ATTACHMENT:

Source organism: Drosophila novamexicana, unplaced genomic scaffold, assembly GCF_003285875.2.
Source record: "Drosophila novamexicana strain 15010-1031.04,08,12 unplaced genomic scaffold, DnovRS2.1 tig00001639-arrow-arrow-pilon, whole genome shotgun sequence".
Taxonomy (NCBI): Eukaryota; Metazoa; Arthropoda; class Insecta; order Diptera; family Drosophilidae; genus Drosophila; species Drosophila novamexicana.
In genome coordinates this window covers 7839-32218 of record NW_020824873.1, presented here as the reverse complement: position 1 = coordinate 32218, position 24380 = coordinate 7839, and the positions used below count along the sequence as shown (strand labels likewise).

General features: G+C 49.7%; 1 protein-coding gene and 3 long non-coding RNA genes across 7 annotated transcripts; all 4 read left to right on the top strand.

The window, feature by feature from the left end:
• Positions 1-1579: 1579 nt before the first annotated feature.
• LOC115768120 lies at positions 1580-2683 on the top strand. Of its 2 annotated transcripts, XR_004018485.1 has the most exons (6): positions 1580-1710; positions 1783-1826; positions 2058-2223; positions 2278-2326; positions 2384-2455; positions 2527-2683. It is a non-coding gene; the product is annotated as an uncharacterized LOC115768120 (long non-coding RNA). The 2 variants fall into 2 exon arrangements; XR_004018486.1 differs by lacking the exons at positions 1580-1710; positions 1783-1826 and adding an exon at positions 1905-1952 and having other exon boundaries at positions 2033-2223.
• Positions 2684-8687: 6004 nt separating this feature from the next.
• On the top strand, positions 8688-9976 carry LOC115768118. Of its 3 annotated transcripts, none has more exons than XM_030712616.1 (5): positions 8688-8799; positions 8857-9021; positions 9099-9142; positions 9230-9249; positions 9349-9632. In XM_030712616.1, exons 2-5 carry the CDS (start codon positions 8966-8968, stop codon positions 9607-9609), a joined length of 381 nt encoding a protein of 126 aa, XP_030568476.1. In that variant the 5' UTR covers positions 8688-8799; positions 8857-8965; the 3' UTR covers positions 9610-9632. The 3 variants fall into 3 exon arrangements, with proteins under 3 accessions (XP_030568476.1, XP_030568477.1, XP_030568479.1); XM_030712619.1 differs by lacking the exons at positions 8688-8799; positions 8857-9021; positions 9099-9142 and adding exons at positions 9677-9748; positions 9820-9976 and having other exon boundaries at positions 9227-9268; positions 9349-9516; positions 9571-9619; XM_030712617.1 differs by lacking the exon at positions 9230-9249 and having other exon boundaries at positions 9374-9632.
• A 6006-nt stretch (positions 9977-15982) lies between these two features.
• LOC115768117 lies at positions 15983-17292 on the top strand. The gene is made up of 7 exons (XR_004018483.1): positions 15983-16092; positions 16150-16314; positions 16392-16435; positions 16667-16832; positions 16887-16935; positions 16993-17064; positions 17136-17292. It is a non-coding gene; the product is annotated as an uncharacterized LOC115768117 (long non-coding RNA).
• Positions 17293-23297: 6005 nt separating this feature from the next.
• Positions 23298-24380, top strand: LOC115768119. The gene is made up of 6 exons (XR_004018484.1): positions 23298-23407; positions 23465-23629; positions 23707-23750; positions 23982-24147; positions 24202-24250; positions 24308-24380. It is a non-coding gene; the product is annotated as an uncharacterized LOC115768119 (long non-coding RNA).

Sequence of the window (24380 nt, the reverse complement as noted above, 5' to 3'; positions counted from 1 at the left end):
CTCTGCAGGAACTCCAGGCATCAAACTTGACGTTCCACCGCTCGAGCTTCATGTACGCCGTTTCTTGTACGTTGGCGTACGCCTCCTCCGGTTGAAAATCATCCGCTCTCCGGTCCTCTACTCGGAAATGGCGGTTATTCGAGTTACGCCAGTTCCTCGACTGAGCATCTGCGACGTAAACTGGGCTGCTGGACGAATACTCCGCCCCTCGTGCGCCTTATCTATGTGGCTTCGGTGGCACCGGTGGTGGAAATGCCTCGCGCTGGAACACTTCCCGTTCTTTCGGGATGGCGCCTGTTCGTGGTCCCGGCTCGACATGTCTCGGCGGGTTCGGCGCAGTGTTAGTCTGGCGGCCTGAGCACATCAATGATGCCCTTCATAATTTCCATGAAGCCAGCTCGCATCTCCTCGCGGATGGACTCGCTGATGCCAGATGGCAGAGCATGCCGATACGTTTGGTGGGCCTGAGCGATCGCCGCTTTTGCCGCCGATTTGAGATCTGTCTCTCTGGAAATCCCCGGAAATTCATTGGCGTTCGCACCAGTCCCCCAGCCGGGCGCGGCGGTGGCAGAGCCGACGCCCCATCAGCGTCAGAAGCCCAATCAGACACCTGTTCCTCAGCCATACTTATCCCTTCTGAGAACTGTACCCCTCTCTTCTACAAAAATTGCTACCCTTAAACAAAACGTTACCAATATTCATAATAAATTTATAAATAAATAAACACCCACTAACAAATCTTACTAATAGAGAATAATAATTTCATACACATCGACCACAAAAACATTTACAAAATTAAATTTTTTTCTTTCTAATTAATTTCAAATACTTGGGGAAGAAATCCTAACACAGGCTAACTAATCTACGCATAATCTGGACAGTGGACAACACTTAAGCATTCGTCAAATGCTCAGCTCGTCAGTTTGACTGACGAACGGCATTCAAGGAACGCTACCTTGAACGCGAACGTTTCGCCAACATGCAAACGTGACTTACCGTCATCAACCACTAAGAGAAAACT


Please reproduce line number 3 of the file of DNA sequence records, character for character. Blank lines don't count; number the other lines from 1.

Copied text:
Taxonomy (NCBI): Eukaryota; Metazoa; Arthropoda; class Insecta; order Diptera; family Drosophilidae; genus Drosophila; species Drosophila novamexicana.